Jury selection is underway in the trial of the former North Charleston, S.C., police officer accused of shooting and killing an unarmed black motorist, and the defense team has found another angle with which to push for a dismissal.
Michael Slager, 34, is charged by the state with murder in the death of 50-year-old Walter Scott, who was fleeing on foot from a traffic stop when Slager shot him in the back five times. The shooting was caught on video by a witness and made national headlines in April 2015.
Slager also faces three federal charges, including a civil rights violation. His attorneys charge that state and federal authorities have been “double-teaming” Slager to prosecute him in Scott’s shooting death, the Charleston Post and Courier reports.
“The double-teaming of Slager … is a chilling example of how far politically motivated politicians and prosecutors will go to seek headlines and feather their own nests at the expense of a public servant … who had to make a split-second life-or-death decision that will be second-guessed by comfortable armchair quarterbacks,” defense attorneys Andy Savage and Doug McCune wrote in a filing Friday. “This is unconscionable.”
As the Post and Courier reports, Slager’s attorneys are attempting to upend “dual sovereignty,” a precedent that allows both the state and the federal government to prosecute an individual if the alleged misconduct falls under their jurisdictions.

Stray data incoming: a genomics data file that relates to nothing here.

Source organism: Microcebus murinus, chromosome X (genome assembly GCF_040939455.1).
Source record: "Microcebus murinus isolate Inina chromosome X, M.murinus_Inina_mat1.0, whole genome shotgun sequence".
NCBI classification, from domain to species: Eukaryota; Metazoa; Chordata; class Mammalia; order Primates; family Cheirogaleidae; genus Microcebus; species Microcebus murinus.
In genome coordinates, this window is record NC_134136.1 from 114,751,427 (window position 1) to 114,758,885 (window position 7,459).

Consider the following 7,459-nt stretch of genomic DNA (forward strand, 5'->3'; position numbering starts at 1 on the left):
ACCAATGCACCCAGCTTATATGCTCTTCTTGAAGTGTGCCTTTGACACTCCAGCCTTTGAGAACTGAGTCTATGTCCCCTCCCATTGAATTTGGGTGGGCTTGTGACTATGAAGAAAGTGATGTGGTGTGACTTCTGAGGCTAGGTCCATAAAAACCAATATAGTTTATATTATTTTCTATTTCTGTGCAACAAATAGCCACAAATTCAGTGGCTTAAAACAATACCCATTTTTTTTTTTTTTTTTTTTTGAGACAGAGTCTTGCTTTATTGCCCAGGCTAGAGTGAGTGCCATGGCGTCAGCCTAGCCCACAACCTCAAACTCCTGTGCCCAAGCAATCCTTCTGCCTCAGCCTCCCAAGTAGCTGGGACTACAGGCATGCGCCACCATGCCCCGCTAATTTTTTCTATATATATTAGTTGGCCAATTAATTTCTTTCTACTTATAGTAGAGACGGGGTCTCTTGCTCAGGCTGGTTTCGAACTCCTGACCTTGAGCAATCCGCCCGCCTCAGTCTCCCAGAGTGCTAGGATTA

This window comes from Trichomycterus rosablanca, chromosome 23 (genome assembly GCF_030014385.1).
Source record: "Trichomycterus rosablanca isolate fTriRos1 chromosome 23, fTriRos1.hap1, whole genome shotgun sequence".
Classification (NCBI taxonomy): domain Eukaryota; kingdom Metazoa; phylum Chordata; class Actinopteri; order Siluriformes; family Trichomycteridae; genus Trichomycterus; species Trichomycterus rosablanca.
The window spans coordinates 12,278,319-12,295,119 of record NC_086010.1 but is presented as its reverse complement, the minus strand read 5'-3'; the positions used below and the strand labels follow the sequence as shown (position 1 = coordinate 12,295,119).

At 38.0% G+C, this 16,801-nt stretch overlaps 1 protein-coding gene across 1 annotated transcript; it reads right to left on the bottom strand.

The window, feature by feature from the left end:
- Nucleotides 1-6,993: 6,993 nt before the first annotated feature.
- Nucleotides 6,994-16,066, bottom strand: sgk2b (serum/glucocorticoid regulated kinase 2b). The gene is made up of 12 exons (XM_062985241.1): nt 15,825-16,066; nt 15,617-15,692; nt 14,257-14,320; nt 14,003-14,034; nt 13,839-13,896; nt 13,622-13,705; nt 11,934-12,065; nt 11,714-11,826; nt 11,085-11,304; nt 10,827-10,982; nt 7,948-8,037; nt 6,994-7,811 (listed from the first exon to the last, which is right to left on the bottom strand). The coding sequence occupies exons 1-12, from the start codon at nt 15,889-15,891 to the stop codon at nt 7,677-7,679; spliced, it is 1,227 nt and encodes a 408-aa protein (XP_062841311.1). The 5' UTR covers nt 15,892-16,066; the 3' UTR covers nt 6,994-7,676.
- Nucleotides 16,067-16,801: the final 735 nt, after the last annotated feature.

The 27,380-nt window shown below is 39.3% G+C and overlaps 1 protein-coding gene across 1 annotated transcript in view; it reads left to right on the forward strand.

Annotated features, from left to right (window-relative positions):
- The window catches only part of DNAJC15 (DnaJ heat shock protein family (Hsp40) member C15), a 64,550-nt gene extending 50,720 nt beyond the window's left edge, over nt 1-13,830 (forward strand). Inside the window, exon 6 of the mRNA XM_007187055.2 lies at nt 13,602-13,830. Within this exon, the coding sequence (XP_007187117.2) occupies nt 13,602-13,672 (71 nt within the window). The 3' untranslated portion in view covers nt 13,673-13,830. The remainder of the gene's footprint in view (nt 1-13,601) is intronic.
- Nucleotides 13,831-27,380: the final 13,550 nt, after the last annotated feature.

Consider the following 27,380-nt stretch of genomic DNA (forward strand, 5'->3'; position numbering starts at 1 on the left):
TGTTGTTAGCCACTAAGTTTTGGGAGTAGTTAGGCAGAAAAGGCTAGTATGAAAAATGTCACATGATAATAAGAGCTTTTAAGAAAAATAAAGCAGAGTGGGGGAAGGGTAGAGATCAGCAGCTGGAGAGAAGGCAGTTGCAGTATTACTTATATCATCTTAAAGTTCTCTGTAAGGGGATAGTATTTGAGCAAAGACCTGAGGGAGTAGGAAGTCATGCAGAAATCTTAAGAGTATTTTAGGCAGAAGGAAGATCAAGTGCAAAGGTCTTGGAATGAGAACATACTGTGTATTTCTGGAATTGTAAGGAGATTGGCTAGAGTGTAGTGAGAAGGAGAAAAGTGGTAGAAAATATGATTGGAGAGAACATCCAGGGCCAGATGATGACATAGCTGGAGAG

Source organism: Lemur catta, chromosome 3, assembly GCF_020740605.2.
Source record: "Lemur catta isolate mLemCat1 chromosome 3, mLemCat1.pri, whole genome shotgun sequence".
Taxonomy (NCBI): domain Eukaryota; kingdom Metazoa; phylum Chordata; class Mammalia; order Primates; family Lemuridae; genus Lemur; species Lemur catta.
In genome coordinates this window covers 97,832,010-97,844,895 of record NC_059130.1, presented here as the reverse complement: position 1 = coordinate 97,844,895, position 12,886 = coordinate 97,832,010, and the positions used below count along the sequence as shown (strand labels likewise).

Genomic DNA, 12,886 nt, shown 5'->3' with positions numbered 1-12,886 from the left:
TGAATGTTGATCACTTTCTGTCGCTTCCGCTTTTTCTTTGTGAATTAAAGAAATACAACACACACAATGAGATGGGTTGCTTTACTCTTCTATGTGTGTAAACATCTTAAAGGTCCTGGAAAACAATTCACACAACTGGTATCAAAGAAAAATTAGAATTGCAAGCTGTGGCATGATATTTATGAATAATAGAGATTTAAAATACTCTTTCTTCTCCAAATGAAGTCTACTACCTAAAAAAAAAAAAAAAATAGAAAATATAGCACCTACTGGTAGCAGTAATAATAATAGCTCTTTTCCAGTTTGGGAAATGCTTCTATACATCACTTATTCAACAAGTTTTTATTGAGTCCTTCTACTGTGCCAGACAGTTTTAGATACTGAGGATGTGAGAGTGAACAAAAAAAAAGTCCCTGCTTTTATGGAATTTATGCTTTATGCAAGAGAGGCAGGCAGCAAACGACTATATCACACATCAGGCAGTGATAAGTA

Slager’s trial is set to begin Monday, and that is the first time a judge will hear this latest motion for a dismissal. At a hearing Friday, state Circuit Judge Clinton Newman did not take up the dismissal motion because the prosecution had not prepared an argument against it.
Scarlett Wilson, the 9th Circuit solicitor, told the Post and Courier that she rejected the notion that the state and the federal government were running a joint investigation.
“While certainly there has been cooperation between the two, we are running parallel,” Wilson said.
The defense’s motion hinges heavily on constitutional protections from double jeopardy, which say that a person cannot be tried twice for the same crime. A former federal prosecutor is expected to argue in favor of the defense’s motion once the trial starts.
As part of the evidence in its 23-page motion, the defense presented an email from Assistant U.S. Attorney Eric Klumb that said federal prosecutors’ evidence is largely identical to that of the state’s.
The motion also revealed that prior to seeking an indictment, federal prosecutors offered Slager the opportunity to plead guilty in exchange for dropping a gun charge that carries a 10-year minimum sentence. Slager was indicted two weeks after rejecting the deal.
Slager’s defense lawyers said that he was being “crushed by the logistical, financial and fiscally frivolous policy of simultaneous prosecution.”
Slager’s federal trial is scheduled to begin in 2017.
Read more at the Charleston Post and Courier.